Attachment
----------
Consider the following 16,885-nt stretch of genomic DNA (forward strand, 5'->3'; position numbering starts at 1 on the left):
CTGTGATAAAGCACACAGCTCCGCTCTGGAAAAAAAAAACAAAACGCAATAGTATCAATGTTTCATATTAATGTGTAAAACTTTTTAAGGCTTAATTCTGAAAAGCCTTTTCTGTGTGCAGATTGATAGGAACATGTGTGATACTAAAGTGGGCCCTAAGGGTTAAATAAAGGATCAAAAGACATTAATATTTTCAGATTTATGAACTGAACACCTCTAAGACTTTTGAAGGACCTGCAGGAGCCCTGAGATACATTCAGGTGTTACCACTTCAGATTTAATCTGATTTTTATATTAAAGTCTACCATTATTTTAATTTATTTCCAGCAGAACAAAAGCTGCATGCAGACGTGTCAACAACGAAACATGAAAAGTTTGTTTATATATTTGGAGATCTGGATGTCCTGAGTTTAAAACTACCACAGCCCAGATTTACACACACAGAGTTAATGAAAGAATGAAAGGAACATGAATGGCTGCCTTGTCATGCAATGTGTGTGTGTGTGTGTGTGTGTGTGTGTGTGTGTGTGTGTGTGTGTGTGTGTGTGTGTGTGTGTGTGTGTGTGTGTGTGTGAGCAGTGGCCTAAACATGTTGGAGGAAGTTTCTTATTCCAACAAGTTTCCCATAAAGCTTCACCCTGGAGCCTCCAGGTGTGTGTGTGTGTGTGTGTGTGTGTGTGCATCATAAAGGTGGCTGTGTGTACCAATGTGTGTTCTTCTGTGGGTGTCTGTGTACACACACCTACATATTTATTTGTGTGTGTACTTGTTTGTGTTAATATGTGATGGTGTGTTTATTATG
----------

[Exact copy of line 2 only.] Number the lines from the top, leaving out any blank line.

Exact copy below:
CTGTGATAAAGCACACAGCTCCGCTCTGGAAAAAAAAAACAAAACGCAATAGTATCAATGTTTCATATTAATGTGTAAAACTTTTTAAGGCTTAATTCTGAAAAGCCTTTTCTGTGTGCAGATTGATAGGAACATGTGTGATACTAAAGTGGGCCCTAAGGGTTAAATAAAGGATCAAAAGACATTAATATTTTCAGATTTATGAACTGAACACCTCTAAGACTTTTGAAGGACCTGCAGGAGCCCTGAGATACATTCAGGTGTTACCACTTCAGATTTAATCTGATTTTTATATTAAAGTCTACCATTATTTTAATTTATTTCCAGCAGAACAAAAGCTGCATGCAGACGTGTCAACAACGAAACATGAAAAGTTTGTTTATATATTTGGAGATCTGGATGTCCTGAGTTTAAAACTACCACAGCCCAGATTTACACACACAGAGTTAATGAAAGAATGAAAGGAACATGAATGGCTGCCTTGTCATGCAATGTGTGTGTGTGTGTGTGTGTGTGTGTGTGTGTGTGTGTGTGTGTGTGTGTGTGTGTGTGTGTGTGTGTGTGTGTGTGTGTGAGCAGTGGCCTAAACATGTTGGAGGAAGTTTCTTATTCCAACAAGTTTCCCATAAAGCTTCACCCTGGAGCCTCCAGGTGTGTGTGTGTGTGTGTGTGTGTGTGTGCATCATAAAGGTGGCTGTGTGTACCAATGTGTGTTCTTCTGTGGGTGTCTGTGTACACACACCTACATATTTATTTGTGTGTGTACTTGTTTGTGTTAATATGTGATGGTGTGTTTATTATG